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Supergiant's Hades: Inventing Zagreus



The tale of Zagreus, at odds with his father and battling out of the Underworld to find his mother, does not have a direct source, but it strongly evokes the spirit of the classics. Zagreus taking on the boons of the Olympian gods for combat against shades, furies, legendary monsters and heroes, and occasionally other gods will be familiar to fans of the classics from other episodes in Greek mythology. Think of "Diomedes Fights the Gods", Book V of the Illiad, when Athena 'buffs' Diomedes ("She set the man ablaze, his shield and helmet flaming") hurls him at the Trojans and clears his vision so he can see, and target, the Olympian Gods on the other side of the battle. Or earlier in that epic poem when Athena deflects an arrow (much like her deflecting boons in the game) when a Trojan breaks the truce and aims at Menelaus. Or countless others when Olympian gods shield, strengthen or wreak vengeance on their most loved or most hated mortals. There is plenty to discuss about the game concerning its source material. But for this essay, I'd like to focus on the creation of Zagreus, how he appears in the dramatic fragments of Euripides and Aeschylus, and Orphic Religion, and speculate as to why Supergiant choose to use this material in this way.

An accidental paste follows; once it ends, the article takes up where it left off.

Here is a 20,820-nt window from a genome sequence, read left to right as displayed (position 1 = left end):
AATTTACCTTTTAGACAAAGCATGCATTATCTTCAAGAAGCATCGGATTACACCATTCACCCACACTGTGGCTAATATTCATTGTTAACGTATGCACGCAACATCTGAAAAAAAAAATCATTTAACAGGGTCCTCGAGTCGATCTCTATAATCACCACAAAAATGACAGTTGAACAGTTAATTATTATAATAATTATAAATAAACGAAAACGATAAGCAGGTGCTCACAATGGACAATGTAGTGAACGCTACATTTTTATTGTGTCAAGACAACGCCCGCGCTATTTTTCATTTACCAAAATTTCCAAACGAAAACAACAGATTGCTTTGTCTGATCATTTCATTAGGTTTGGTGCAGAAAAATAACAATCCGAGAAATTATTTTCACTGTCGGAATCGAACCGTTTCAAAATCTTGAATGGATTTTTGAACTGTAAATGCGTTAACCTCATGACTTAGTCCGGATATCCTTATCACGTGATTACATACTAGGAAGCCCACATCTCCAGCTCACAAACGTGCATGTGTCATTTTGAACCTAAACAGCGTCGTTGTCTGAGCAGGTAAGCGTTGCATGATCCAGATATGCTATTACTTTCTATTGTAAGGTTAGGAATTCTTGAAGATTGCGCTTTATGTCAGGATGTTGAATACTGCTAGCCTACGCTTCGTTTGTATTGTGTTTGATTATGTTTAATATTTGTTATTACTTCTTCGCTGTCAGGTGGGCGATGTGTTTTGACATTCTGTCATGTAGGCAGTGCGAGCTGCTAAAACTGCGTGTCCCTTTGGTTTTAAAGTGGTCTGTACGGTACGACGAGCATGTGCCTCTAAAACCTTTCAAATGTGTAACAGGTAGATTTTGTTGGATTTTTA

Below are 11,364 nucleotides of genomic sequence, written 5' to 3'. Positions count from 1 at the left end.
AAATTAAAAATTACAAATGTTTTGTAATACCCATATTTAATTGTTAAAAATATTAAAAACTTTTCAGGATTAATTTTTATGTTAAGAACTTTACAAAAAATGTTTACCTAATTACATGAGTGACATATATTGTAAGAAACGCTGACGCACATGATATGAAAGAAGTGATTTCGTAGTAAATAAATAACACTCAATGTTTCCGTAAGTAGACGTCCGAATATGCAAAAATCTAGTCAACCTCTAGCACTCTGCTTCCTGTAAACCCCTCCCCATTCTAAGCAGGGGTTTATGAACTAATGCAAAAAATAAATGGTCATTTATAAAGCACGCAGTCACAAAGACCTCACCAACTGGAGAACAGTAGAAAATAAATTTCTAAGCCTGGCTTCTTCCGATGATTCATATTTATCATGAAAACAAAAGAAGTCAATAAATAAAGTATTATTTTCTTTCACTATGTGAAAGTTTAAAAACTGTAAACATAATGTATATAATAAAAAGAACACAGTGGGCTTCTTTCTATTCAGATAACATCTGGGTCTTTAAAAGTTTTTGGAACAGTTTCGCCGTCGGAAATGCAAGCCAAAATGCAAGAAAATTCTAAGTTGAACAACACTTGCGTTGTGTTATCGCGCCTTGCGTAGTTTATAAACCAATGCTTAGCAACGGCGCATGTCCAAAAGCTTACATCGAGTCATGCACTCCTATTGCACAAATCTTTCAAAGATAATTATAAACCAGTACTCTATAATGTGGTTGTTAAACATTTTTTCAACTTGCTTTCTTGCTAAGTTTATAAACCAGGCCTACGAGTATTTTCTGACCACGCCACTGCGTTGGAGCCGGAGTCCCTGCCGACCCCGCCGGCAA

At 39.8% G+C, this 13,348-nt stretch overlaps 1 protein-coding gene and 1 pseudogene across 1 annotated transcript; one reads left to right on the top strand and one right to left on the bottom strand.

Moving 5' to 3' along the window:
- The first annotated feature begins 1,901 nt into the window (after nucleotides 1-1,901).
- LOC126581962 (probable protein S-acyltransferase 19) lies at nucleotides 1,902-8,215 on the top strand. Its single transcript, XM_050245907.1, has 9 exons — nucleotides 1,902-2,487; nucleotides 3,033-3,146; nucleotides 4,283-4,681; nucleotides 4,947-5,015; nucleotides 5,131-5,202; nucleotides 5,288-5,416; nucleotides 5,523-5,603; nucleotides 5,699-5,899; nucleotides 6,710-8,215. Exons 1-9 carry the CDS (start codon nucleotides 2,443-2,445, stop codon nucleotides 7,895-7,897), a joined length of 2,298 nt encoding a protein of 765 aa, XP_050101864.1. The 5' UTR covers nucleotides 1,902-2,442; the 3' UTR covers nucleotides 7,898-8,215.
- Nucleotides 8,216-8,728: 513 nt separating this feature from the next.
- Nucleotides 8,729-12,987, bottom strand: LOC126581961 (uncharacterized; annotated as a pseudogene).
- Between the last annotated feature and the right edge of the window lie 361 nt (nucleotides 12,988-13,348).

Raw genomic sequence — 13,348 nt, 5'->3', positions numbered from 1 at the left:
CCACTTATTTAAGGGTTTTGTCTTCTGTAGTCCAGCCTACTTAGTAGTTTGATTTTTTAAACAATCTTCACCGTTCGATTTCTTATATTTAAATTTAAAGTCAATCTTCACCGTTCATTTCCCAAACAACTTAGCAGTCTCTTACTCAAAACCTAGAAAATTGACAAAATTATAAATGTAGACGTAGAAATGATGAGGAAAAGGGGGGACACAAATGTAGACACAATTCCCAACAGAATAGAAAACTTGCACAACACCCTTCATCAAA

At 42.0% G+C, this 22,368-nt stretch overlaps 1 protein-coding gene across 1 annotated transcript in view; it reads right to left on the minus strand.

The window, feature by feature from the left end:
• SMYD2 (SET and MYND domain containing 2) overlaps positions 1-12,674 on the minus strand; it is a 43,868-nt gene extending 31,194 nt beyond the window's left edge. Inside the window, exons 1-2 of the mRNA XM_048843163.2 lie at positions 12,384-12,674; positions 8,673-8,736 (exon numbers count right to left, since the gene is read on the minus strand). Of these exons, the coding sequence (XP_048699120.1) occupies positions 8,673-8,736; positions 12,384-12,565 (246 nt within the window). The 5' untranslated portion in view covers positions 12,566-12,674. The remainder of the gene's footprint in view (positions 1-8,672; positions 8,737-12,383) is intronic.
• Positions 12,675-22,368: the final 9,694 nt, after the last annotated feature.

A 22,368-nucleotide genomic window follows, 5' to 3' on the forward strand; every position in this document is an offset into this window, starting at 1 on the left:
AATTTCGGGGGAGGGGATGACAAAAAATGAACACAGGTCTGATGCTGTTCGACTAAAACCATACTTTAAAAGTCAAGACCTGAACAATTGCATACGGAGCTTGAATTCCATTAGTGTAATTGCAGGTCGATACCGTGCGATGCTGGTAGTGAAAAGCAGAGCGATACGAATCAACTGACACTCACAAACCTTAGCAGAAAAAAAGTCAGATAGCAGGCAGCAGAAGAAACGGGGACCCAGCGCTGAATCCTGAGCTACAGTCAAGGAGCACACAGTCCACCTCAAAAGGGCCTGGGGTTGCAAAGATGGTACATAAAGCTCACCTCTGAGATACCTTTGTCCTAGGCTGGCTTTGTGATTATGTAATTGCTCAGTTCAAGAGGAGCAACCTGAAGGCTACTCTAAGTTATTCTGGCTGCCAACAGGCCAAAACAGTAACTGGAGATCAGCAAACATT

In Hades, Zagreus is the son of Hades and Persephone and his parentage is established beyond all reasonable doubt barring any future DLC or plot revelations. He is stillborn due to - in Hades' words - a prophecy that Hades would never have an heir to rule the Underworld. He is saved by Nyx and the Fates after Persephone, distraught, flees to the surface. Supergiant's take on Zagreus is consistent and in conflict with dramatic fragments of Aeschylus and Euripides. From Aeschylus' Sisyphus The Runaway/Sisyphus the Stone-Roller we have this line:


Sisyphus: I now bid farewell to Zagreus and his ever-hospitable father. (fragment 228)[1]


Alan H. Sommerstein adds in the footnotes to this line that Zagreus was a chthonic god, who was identified with Hades himself (in a now totally lost play but for one surviving word, by Aeschylus, The Egyptians), before becoming "partly syncretized with Dionysus"[2] and cites fragment 472 from Euripides, a passage from the Chorus in the lost play Cretans:


Pure is the life I have led since I became an initiate of Idaean Zeus and a servitor of

night ranging Zagreus, performing his feasts of raw flesh, and raising torches high

to the mountain Mother among the Curetes and named a celebrant. (fragment 472)[3]